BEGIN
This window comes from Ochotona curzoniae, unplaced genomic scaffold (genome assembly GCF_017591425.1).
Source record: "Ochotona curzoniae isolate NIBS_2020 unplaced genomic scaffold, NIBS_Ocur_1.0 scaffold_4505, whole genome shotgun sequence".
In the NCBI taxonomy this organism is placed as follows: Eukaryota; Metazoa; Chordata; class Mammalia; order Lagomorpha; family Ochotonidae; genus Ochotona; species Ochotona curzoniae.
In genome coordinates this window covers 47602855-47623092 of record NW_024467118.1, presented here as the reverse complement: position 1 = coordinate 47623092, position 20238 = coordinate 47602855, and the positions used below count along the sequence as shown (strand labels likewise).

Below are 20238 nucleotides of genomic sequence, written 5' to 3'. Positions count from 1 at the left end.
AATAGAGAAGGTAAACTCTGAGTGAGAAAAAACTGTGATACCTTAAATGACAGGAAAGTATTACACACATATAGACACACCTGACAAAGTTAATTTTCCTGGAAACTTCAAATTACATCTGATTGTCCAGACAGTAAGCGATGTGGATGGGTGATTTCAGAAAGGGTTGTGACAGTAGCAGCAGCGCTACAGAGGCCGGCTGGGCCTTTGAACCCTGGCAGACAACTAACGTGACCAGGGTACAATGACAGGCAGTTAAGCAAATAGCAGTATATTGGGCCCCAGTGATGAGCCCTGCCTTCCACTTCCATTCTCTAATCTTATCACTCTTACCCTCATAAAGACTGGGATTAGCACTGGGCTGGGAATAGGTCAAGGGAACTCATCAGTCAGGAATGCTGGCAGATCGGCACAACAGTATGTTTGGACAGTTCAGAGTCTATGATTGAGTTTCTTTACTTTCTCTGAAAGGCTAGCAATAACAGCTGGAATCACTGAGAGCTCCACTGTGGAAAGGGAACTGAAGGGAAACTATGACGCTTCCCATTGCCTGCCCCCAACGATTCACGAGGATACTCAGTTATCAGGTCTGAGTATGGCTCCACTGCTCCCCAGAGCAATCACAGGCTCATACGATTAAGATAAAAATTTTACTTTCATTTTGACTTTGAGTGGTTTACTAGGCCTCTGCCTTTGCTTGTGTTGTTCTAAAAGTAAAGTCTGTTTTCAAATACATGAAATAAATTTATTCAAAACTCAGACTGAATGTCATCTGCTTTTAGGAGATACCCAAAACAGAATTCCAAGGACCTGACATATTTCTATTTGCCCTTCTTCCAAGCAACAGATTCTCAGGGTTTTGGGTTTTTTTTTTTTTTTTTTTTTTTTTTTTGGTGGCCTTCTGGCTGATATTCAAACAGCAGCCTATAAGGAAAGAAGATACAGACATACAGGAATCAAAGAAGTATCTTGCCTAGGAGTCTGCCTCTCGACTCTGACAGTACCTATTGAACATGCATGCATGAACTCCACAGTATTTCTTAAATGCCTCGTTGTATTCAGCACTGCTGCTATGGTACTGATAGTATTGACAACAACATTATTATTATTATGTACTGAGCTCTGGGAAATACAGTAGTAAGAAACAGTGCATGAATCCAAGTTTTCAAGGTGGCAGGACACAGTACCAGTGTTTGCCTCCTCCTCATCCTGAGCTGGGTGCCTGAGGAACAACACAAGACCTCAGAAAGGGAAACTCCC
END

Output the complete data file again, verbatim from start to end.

This window comes from Ochotona curzoniae, unplaced genomic scaffold (genome assembly GCF_017591425.1).
Source record: "Ochotona curzoniae isolate NIBS_2020 unplaced genomic scaffold, NIBS_Ocur_1.0 scaffold_4505, whole genome shotgun sequence".
In the NCBI taxonomy this organism is placed as follows: Eukaryota; Metazoa; Chordata; class Mammalia; order Lagomorpha; family Ochotonidae; genus Ochotona; species Ochotona curzoniae.
In genome coordinates this window covers 47602855-47623092 of record NW_024467118.1, presented here as the reverse complement: position 1 = coordinate 47623092, position 20238 = coordinate 47602855, and the positions used below count along the sequence as shown (strand labels likewise).

Below are 20238 nucleotides of genomic sequence, written 5' to 3'. Positions count from 1 at the left end.
AATAGAGAAGGTAAACTCTGAGTGAGAAAAAACTGTGATACCTTAAATGACAGGAAAGTATTACACACATATAGACACACCTGACAAAGTTAATTTTCCTGGAAACTTCAAATTACATCTGATTGTCCAGACAGTAAGCGATGTGGATGGGTGATTTCAGAAAGGGTTGTGACAGTAGCAGCAGCGCTACAGAGGCCGGCTGGGCCTTTGAACCCTGGCAGACAACTAACGTGACCAGGGTACAATGACAGGCAGTTAAGCAAATAGCAGTATATTGGGCCCCAGTGATGAGCCCTGCCTTCCACTTCCATTCTCTAATCTTATCACTCTTACCCTCATAAAGACTGGGATTAGCACTGGGCTGGGAATAGGTCAAGGGAACTCATCAGTCAGGAATGCTGGCAGATCGGCACAACAGTATGTTTGGACAGTTCAGAGTCTATGATTGAGTTTCTTTACTTTCTCTGAAAGGCTAGCAATAACAGCTGGAATCACTGAGAGCTCCACTGTGGAAAGGGAACTGAAGGGAAACTATGACGCTTCCCATTGCCTGCCCCCAACGATTCACGAGGATACTCAGTTATCAGGTCTGAGTATGGCTCCACTGCTCCCCAGAGCAATCACAGGCTCATACGATTAAGATAAAAATTTTACTTTCATTTTGACTTTGAGTGGTTTACTAGGCCTCTGCCTTTGCTTGTGTTGTTCTAAAAGTAAAGTCTGTTTTCAAATACATGAAATAAATTTATTCAAAACTCAGACTGAATGTCATCTGCTTTTAGGAGATACCCAAAACAGAATTCCAAGGACCTGACATATTTCTATTTGCCCTTCTTCCAAGCAACAGATTCTCAGGGTTTTGGGTTTTTTTTTTTTTTTTTTTTTTTTTTTTGGTGGCCTTCTGGCTGATATTCAAACAGCAGCCTATAAGGAAAGAAGATACAGACATACAGGAATCAAAGAAGTATCTTGCCTAGGAGTCTGCCTCTCGACTCTGACAGTACCTATTGAACATGCATGCATGAACTCCACAGTATTTCTTAAATGCCTCGTTGTATTCAGCACTGCTGCTATGGTACTGATAGTATTGACAACAACATTATTATTATTATGTACTGAGCTCTGGGAAATACAGTAGTAAGAAACAGTGCATGAATCCAAGTTTTCAAGGTGGCAGGACACAGTACCAGTGTTTGCCTCCTCCTCATCCTGAGCTGGGTGCCTGAGGAACAACACAAGACCTCAGAAAGGGAAACTCCC